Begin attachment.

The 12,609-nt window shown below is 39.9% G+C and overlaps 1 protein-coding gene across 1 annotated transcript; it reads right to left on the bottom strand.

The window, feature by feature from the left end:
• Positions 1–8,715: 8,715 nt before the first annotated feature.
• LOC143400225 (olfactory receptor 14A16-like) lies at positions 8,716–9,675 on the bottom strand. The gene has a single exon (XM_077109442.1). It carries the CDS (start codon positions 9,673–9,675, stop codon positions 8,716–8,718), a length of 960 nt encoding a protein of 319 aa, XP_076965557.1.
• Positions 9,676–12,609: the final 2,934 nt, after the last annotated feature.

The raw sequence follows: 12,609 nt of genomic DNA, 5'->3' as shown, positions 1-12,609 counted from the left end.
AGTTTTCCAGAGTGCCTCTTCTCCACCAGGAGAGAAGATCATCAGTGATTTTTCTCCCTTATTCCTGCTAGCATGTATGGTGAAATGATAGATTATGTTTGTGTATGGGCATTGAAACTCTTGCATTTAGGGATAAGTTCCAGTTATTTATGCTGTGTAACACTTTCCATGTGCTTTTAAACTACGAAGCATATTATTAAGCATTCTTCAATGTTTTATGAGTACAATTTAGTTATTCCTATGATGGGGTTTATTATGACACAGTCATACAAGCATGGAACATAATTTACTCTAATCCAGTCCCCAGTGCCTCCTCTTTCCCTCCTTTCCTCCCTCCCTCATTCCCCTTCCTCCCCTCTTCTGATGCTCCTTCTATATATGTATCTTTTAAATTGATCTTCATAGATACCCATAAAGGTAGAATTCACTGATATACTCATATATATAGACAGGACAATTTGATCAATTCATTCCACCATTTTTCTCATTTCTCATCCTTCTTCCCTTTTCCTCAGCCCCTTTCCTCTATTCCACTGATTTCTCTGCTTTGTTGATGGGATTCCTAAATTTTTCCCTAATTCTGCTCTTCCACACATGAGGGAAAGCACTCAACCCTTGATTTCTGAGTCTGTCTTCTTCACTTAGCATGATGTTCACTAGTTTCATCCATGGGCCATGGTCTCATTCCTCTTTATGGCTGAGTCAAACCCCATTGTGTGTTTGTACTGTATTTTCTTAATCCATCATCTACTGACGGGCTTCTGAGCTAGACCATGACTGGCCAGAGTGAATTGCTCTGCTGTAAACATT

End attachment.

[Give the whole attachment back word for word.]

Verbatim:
The 12,609-nt window shown below is 39.9% G+C and overlaps 1 protein-coding gene across 1 annotated transcript; it reads right to left on the bottom strand.

The window, feature by feature from the left end:
• Positions 1–8,715: 8,715 nt before the first annotated feature.
• LOC143400225 (olfactory receptor 14A16-like) lies at positions 8,716–9,675 on the bottom strand. The gene has a single exon (XM_077109442.1). It carries the CDS (start codon positions 9,673–9,675, stop codon positions 8,716–8,718), a length of 960 nt encoding a protein of 319 aa, XP_076965557.1.
• Positions 9,676–12,609: the final 2,934 nt, after the last annotated feature.

The raw sequence follows: 12,609 nt of genomic DNA, 5'->3' as shown, positions 1-12,609 counted from the left end.
AGTTTTCCAGAGTGCCTCTTCTCCACCAGGAGAGAAGATCATCAGTGATTTTTCTCCCTTATTCCTGCTAGCATGTATGGTGAAATGATAGATTATGTTTGTGTATGGGCATTGAAACTCTTGCATTTAGGGATAAGTTCCAGTTATTTATGCTGTGTAACACTTTCCATGTGCTTTTAAACTACGAAGCATATTATTAAGCATTCTTCAATGTTTTATGAGTACAATTTAGTTATTCCTATGATGGGGTTTATTATGACACAGTCATACAAGCATGGAACATAATTTACTCTAATCCAGTCCCCAGTGCCTCCTCTTTCCCTCCTTTCCTCCCTCCCTCATTCCCCTTCCTCCCCTCTTCTGATGCTCCTTCTATATATGTATCTTTTAAATTGATCTTCATAGATACCCATAAAGGTAGAATTCACTGATATACTCATATATATAGACAGGACAATTTGATCAATTCATTCCACCATTTTTCTCATTTCTCATCCTTCTTCCCTTTTCCTCAGCCCCTTTCCTCTATTCCACTGATTTCTCTGCTTTGTTGATGGGATTCCTAAATTTTTCCCTAATTCTGCTCTTCCACACATGAGGGAAAGCACTCAACCCTTGATTTCTGAGTCTGTCTTCTTCACTTAGCATGATGTTCACTAGTTTCATCCATGGGCCATGGTCTCATTCCTCTTTATGGCTGAGTCAAACCCCATTGTGTGTTTGTACTGTATTTTCTTAATCCATCATCTACTGACGGGCTTCTGAGCTAGACCATGACTGGCCAGAGTGAATTGCTCTGCTGTAAACATT